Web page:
Byrne, J.A. 1992. "Paradigms for Postmodern Managers." Business Week (einventing America): 62-63. In Lawrence D.F and Tina L.. 1995. Modeling the ole of Total Quality Management in the Customer Focused Organization. Journal of Managerial Issues. 7. 4.
Cole, .E. 1989. "Learning from…
Ramberg, J.S. 1994. "Thought Revolution or Trojan Horse?" OR/MS Today 21(4): 18-24. In Lawrence D.F and Tina L.R. 1995. Modeling the Role of Total Quality Management in the Customer Focused Organization. Journal of Managerial Issues. 7. 4.
Tenner, A.R., and I.J. DeToro. 1992. Total Quality Management. Reading, Massachusetts: Addison-Wesley Publishing. In Lawrence D.F and Tina L.R. 1995. Modeling the Role of Total Quality Management in the Customer Focused Organization. Journal of Managerial Issues. 7. 4.
Value Congruence Between Baby Boomers And Millennials
Definitions and Explanations in esearch
There is some minor disagreement over the definitions of Baby Boomer and Millennial generations in the academic research. For instance, Murphy, Gibson & Greenwood (2010) in their research define Baby Boomers as those born between the years 1946 and 1964 and Millennials as those 76 million people born between 1980 to the present, while awlins, Indvik and Johnson (2008) define Millennials as those 81 million people born from 1982 to the present. In addition, Andert (2011) defines Millennials as those people born during 1980 and 2000.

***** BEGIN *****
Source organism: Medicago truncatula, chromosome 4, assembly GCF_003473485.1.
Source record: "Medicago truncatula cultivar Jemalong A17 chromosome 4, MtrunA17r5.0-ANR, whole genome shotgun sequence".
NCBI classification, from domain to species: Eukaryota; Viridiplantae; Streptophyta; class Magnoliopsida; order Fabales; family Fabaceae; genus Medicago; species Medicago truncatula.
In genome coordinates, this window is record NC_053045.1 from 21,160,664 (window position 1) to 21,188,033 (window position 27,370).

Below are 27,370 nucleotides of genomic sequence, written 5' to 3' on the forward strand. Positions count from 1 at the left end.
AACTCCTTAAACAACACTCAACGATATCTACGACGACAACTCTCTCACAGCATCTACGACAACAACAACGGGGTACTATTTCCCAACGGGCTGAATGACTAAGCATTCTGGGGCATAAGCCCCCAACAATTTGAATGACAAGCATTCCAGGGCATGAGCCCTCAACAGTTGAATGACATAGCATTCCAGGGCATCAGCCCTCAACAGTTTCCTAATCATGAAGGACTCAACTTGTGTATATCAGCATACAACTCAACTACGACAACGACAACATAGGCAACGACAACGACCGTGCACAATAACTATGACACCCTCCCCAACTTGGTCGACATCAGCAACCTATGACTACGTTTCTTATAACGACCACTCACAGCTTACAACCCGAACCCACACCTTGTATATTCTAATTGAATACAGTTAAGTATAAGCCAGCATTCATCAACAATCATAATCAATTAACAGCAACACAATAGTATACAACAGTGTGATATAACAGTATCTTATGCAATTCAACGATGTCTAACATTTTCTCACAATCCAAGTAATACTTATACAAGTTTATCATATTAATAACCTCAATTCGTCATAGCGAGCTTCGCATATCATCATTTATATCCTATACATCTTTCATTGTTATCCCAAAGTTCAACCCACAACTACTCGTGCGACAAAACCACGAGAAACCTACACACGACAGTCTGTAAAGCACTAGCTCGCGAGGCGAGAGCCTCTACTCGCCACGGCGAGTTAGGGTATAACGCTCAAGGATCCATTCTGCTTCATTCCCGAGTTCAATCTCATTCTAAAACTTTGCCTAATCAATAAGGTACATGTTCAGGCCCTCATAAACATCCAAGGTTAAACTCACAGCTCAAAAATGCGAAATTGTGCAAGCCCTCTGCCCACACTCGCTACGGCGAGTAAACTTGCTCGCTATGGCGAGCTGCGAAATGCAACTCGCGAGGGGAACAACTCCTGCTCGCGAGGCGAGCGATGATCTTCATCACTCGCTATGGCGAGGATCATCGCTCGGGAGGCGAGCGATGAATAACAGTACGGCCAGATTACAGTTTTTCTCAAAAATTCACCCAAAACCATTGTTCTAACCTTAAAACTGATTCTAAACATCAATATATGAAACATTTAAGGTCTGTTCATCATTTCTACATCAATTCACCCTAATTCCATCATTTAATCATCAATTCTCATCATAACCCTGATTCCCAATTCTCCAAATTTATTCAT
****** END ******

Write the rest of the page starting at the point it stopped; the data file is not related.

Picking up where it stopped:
Apart from this disagreement, the academic research describes the two generations in similar terms. The various researchers use different terms to describe similar characteristics. For instance, Loroz (2006) explains the behavior of Millennials as motivated by materialism while Murphy, Gibson & Greenwood (2010) explain their behavior as motivated by the…
Andert, D. (2011). Alternating leadership as a proactive organizational intervention: Addressing the needs of the Baby Boomers, Generation Xers and Millennials. Journal of leadership, accounting & ethics, 8(4), 67-83. Retrieved from EBSCO Business Source Complete
Egri, C.P., & Ralston, D.A. (2004). Generation cohorts and personal values: A comparison of China and the United States. Organization Science, 15(2), 210-220. doi: 10.1287/orsc.1030.0048.
Hershatter, A., & Epstein, M. (2010). Millennials and the world of work: An organization and management perspective. Journal of business & psychology, 25(2), 211-223. doi: 10.1007/s10869-010-9160-y.
Loroz, P.S. (2006). The generation gap: A Baby Boomer vs. Gen Y comparison of religiosity, consumer values, and advertising appeal effectiveness. Advances in consumer research, 33(1), 308-309. Retrieved from EBSCO Search Primer
Porter (1985) introduced the concept of "physical" value chain.
According to Porter (1985), by understanding and analyzing physical value chain, a business can uncover strategically relevant activities -- purchase of raw material, design, manufacture, market, and support of the products or services it sells -- for adding value to the customers.
A physical value chain consists of five core activities: inbound logistic, operations, outbound logistics, marketing & sales, and services, and four support activities: firm infrastructure, human resources management, technology development, and procurement.
The extent to which a company is able to reduce or eliminate redundant activities and hand-offs in carrying out different tasks in the physical value chain processes determines its capability in responding to customers' specific demands and expectations in quick time. By improving its internal business activities, a company can not only meet customers' demands in products and services quickly but also offers additional values…